Ponna SN, Upadrasta VP, Geddam JB, Dudala SR, Sadasivuni R, Bathina H. Regional variation in utilization of Antenatal care services in the state of Andhra Pradesh. J Fam Med Prim Care 2017;6:231-9.  Back to cited text no. 27
    
28.
Khan AM, Lassi ZS, Bhutta ZA. Community-oriented primary health care for improving maternal, newborn, and child health [Internet]. Oxford Research Encyclopedia of Global Public Health. 2018 [cited 2020 Jun 14]. Available from: https://oxfordre.com/publichealth/view/10.1093/acrefore/9780190632366.001.0001/acrefore-9780190632366-e-57.  Back to cited text no. 28
    
29.
The Legacy of the Alma-Ata Declaration: Integrating Maternal, Newborn and Child Health Services Into Primary Care [Internet]. Maternal Health Task Force. 2017 [cited 2020 Jun 14]. Available from: https://www.mhtf.org/2017/03/27/the-legacy-of-the-alma-ata-declaration-integrating-maternal-newborn-and-child-health-services-into-primary-care.  Back to cited text no. 29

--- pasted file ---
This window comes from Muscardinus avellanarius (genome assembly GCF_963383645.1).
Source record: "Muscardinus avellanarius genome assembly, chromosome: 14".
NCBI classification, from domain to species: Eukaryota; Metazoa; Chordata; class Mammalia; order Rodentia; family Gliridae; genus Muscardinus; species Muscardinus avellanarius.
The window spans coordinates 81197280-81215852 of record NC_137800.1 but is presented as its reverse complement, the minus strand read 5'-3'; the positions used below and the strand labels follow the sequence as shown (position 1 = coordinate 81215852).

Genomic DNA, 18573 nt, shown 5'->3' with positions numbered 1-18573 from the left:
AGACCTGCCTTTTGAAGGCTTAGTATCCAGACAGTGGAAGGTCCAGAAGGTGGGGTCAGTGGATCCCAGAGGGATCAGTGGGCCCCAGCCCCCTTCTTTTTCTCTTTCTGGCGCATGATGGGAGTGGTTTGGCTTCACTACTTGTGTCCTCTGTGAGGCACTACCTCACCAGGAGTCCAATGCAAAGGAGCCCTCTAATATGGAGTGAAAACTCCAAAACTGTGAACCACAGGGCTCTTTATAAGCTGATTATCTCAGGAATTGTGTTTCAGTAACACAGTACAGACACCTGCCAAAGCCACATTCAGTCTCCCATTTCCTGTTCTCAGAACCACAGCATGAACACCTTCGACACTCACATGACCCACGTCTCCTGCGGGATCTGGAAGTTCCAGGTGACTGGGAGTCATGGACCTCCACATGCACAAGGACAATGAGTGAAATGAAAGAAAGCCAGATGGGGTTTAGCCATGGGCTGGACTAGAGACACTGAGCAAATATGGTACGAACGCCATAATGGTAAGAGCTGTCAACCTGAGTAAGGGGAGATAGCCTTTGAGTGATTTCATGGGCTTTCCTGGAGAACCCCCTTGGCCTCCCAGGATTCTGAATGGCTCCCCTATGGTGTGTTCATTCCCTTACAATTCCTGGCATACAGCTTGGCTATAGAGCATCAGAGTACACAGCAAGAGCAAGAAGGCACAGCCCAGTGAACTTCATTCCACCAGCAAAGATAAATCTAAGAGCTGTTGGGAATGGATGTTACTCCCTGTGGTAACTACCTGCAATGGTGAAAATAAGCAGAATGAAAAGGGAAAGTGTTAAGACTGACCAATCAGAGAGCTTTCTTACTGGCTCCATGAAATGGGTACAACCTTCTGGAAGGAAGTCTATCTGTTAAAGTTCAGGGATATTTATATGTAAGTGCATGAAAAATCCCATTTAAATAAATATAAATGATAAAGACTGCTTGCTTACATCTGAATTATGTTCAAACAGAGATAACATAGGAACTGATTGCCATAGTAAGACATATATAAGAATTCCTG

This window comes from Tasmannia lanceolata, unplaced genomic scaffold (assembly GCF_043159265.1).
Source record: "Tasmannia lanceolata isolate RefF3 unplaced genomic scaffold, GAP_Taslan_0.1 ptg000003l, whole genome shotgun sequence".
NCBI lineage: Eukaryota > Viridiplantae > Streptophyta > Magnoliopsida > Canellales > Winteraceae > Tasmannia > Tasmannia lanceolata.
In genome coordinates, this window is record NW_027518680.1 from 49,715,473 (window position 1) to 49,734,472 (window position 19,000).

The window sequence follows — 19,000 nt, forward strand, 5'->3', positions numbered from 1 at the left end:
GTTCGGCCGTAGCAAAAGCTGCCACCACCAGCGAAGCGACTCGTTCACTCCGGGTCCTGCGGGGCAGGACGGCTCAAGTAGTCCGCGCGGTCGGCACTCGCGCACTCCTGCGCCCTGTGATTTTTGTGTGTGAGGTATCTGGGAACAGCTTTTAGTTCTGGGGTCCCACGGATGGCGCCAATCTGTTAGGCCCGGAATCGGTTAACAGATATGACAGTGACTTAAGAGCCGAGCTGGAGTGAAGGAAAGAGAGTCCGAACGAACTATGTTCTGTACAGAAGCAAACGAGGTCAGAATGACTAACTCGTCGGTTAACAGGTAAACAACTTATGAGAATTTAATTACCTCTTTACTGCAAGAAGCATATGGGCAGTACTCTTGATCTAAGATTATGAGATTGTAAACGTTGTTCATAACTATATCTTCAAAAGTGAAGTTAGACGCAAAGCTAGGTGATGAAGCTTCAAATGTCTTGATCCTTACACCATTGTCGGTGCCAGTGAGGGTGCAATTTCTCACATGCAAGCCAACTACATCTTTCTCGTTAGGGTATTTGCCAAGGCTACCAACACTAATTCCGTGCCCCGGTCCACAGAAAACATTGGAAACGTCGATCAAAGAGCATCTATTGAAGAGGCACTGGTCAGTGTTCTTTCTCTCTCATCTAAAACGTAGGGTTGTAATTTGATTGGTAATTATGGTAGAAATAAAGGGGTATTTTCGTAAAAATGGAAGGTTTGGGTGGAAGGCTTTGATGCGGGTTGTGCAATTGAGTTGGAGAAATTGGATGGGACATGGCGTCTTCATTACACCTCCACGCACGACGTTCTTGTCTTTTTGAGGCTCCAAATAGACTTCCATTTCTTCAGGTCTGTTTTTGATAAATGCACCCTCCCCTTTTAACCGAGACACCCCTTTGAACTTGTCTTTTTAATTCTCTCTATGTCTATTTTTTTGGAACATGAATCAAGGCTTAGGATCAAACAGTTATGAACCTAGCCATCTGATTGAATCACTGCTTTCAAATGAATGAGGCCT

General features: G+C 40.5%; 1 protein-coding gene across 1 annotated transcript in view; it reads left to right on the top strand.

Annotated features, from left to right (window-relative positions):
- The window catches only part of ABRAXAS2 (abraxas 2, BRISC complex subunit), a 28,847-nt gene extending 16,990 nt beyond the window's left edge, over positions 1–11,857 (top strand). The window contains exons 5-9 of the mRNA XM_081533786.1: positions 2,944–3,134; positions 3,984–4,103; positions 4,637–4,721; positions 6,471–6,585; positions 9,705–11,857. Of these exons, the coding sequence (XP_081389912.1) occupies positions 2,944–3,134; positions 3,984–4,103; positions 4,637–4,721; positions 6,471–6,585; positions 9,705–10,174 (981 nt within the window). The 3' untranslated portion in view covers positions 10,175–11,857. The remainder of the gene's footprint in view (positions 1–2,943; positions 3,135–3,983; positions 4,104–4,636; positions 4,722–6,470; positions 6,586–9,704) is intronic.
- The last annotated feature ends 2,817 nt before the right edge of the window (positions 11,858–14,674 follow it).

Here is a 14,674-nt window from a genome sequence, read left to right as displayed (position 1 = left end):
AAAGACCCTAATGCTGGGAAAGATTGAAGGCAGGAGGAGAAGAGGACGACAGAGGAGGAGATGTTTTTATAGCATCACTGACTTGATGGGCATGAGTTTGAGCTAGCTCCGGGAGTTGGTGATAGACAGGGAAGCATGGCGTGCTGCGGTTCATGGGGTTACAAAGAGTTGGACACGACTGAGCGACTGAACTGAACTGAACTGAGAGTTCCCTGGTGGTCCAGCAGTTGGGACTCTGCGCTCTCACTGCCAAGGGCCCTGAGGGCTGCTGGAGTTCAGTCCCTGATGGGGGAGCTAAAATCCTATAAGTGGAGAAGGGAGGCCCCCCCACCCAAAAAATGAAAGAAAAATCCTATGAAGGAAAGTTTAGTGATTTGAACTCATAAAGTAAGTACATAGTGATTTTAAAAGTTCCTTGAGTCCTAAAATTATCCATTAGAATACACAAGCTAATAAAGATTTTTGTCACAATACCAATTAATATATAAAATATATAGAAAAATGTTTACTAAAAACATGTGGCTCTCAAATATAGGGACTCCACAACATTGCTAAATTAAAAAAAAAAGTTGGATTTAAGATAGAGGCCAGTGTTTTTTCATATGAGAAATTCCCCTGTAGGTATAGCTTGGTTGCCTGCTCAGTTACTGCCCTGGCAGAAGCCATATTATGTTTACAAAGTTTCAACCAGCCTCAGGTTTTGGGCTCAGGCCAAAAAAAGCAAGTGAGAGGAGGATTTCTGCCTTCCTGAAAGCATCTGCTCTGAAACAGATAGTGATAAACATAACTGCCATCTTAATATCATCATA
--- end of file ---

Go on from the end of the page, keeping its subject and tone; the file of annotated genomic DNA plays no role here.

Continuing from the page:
30.
Government of India. Ayushman Bharat. National Health Protection Mission. National Portal of India. Government of India. [Internet]. [cited 2020 Jun 14]. Available from: https://www.india.gov.in/spotlight/ayushman-bharat-national-health-protection-mission.  Back to cited text no. 30
    



 
 
    Tables

  [Table 1], [Table 2], [Table 3], [Table 4], [Table 5]



 

Top
   
 
  Search
 
Similar in PUBMED
   Search Pubmed for
   Search in Google Scholar for
 Related articles
Access Statistics
Email Alert *
Add to My List *
* Registration required (free)

 
  In this article
   Abstract
  Introduction
  Methods
   Study Tools and ...
   Method of Data C...
  Results
  Discussion
  Conclusion
   References
   Article Tables

 Article Access Statistics
    Viewed76    
    Printed0    
    Emailed0    
    PDF Downloaded4    
    Comments [Add]    

Recommend this journal